Working for FinPharma: Professor Mikko Airavaara

The expertise of Mikko Airavaara, who graduated with a doctoral degree from the University of Helsinki’s Faculty of Pharmacy in 2006, is centred on a fascinating and as yet unmapped field of science: neuropharmacology.

Mikko Airavaara will begin working as a professor at the national research and cooperation network FinPharma at the beginning of January 2021.

After defending his doctoral thesis in pharmacy in 2006, Airavaara assumed the position of a postdoctoral researcher at the National Institute on Drug Abuse in the United States. In 2011 he began working as an Academy of Finland research fellow and established a research group focused on cerebral infarction and Parkinson's disease at the Institute of Biotechnology, currently part of the Helsinki Institute of Life Science (HiLIFE) at the University of Helsinki. In 2019 he was appointed research group director at HiLIFE’s Neuroscience Centre. On University of Helsinki's Meilahti Campus, he just managed to get his seven-strong laboratory going before the coronavirus pandemic hit. No more than six months later, he was appointed to the professorship in Viikki.

Pharmacology is like decathlon

As the appointee to the professorship in pharmacology and drug development, Airavaara draws a comparison between his discipline and decathlon.

“In pharmacology, you have to be good at each individual discipline, and have broad knowledge of, for example, biology, physiology, anatomy, cellular and molecular biology and chemistry. Versatility is absolutely crucial for successful research.”

In his research, Mikko Airavaara is currently focused on neuropharmacology, or how pharmacological agents affect the nervous system. He is also contributing a hefty helping of expertise in neurobiology to these efforts.

“Research on the nervous system has previously concentrated primarily on neurons, leaving the study of other cells on the sidelines. At the moment, my research group is actively investigating other cells, such as astrocytes and microglial cells. We have a lot of expertise in proteostasis, or protein folding, and stem-cell-based neuronal cultures. This has enabled us to take part in projects focused on stem cells as well,” he explains.

Researcher identity must be established early

Airavaara thinks that students should be supported to express their interest in research as early as possible.

“Students should be encouraged to contribute to research from their first year of studies. It would be good to have them conduct research in a handful of groups, which could help them identify their personal research interests.”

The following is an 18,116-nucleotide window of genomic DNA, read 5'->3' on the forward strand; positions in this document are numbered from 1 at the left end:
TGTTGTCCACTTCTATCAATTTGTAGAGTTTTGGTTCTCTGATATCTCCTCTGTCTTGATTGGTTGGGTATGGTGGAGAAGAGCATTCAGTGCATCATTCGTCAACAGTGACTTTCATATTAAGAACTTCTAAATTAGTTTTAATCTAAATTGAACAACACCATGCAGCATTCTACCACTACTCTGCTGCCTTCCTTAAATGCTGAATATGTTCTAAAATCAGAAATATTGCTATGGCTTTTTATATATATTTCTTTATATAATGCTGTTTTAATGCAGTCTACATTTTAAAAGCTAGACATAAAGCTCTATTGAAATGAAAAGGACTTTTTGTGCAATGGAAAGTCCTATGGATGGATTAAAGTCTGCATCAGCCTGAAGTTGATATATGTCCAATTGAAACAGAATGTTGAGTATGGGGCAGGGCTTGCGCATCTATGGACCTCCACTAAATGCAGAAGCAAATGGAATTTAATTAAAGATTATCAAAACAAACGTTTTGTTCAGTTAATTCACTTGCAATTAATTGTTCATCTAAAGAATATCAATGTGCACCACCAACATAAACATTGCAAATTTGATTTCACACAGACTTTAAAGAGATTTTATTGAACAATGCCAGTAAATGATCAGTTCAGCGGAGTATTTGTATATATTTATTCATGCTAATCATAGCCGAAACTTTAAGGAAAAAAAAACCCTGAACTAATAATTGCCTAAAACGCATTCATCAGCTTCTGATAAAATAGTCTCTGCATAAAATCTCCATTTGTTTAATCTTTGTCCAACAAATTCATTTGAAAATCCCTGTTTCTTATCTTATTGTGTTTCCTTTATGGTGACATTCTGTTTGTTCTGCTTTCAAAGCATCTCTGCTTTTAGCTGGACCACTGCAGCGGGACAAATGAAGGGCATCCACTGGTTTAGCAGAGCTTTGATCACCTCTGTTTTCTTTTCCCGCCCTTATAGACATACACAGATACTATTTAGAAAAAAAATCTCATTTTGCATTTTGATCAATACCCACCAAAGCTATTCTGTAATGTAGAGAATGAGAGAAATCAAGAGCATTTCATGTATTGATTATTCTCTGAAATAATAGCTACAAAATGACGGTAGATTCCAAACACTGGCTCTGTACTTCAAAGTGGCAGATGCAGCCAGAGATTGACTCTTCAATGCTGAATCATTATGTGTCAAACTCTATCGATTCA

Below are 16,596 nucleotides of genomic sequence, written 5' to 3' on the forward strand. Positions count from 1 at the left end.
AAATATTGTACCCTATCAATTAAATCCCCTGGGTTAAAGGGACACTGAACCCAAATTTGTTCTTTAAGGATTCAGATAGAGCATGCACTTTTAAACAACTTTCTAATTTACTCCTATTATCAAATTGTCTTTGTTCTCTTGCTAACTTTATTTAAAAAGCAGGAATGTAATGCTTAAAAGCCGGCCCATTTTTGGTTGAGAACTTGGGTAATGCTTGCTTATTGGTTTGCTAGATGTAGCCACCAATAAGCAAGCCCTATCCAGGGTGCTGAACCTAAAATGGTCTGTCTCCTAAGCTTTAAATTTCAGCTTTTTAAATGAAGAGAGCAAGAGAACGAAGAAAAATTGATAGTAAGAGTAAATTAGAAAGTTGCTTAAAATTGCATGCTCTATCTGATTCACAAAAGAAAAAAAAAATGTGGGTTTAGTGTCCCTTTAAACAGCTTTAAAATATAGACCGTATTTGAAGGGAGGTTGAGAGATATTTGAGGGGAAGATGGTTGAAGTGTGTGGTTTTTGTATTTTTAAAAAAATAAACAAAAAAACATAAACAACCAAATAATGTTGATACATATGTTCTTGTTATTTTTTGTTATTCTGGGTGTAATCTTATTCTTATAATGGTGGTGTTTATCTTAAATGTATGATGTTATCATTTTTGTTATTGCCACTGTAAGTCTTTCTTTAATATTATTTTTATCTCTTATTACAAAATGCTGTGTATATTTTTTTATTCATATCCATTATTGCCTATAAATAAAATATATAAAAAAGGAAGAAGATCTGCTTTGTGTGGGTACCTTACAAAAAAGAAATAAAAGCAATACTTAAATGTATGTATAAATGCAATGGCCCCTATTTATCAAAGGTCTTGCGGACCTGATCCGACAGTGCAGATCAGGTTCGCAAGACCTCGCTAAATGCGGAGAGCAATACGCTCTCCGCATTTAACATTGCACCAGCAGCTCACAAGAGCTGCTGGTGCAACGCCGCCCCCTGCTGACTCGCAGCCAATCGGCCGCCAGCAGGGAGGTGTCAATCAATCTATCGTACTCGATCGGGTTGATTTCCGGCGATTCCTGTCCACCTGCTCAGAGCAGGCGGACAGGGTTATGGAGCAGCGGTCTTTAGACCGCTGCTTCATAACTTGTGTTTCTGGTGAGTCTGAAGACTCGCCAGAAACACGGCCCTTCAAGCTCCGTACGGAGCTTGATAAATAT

Airavaara emphasises the importance of self-reflection when choosing your career path.

“The researcher’s personal motivation has to be high. Broad-based interest and being active in deploying new methods are other helpful qualities for a researcher, as that way entirely new topics and techniques can be discovered which can be used to ask new questions.”

Airavaara has been putting his ideas into practice with his students. Already for the past three years, he has organised courses in drug development where a student-oriented approach has been applied to learning the use of gene scissors in the development of new techniques. The lack of suitable biomarkers is a problem often associated with developing new pharmaceutical agents as well.

FinPharma increases research collaboration in the field of pharmacy

Mikko Airavaara feels that the FinPharma research and cooperation network offers significant opportunities for the development of the field as a whole.

“FinPharma is a project ahead of its time. Particularly in the current coronavirus era, we need national projects that highlight research and expertise in the field. When I was a student, we had many joint projects with what was then the University of Kuopio, and the pharmaceutical industry. This collaboration was aimed at boosting research. Now that many international conferences have been cancelled due to the coronavirus pandemic, national cooperation is in demand. Today, partnerships are a prerequisite for acquiring academic funding. And we have already set up research education collaboration, ready for the national drug research centre currently being planned,” Airavaara notes.

Mikko Airavaara will start working at FinPharma as professor of pharmacology and drug development at the beginning of January 2021. The position is located at the Division of Pharmacology and Pharmacotherapy, Faculty of Pharmacy, University of Helsinki.


Research group Neuroprotection and neurorepair